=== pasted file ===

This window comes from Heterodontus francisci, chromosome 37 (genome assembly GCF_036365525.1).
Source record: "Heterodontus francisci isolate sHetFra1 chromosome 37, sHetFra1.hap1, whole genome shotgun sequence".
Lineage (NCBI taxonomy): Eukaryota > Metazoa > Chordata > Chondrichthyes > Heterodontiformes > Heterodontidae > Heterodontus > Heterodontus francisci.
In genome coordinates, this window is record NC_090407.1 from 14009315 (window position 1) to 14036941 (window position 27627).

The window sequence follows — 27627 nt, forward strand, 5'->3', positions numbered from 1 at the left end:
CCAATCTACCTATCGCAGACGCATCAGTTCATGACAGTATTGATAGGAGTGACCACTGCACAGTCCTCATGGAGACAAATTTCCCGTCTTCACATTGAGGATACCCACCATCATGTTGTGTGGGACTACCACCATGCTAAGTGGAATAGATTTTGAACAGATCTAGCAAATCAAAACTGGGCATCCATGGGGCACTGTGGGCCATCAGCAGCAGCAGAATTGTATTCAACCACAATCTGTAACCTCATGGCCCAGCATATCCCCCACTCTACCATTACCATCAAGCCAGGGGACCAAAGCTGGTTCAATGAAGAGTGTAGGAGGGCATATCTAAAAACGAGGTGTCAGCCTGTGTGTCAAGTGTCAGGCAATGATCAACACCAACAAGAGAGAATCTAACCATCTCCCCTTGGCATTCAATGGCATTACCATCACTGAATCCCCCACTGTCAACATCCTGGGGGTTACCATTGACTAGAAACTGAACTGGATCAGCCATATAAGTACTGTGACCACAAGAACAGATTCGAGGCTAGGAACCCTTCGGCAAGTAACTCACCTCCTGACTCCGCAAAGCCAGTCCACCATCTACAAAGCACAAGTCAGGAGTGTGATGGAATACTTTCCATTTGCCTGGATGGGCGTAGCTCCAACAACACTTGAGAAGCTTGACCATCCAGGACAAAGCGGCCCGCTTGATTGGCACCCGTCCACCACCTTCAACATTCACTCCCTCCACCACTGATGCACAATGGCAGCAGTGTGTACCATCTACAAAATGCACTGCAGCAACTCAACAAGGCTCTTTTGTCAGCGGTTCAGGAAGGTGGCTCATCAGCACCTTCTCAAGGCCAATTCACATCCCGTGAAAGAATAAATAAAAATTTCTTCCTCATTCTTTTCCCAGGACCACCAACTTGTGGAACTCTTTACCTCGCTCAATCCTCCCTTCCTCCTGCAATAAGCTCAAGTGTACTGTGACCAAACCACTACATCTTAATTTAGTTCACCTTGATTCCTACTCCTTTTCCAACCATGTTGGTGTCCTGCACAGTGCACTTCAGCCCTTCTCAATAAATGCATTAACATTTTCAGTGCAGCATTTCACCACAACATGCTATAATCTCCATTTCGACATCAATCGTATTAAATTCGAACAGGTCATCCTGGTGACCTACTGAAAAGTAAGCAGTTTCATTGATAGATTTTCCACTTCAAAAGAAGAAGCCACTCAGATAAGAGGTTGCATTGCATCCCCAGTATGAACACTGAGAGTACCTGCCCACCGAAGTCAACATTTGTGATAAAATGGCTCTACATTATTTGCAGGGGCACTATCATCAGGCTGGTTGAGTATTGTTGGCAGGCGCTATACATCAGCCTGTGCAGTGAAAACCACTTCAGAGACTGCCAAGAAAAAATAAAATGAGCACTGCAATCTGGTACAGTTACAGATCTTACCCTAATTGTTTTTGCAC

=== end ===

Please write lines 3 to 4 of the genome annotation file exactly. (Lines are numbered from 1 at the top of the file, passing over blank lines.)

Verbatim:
Lineage (NCBI taxonomy): Eukaryota > Metazoa > Chordata > Chondrichthyes > Heterodontiformes > Heterodontidae > Heterodontus > Heterodontus francisci.
In genome coordinates, this window is record NC_090407.1 from 14009315 (window position 1) to 14036941 (window position 27627).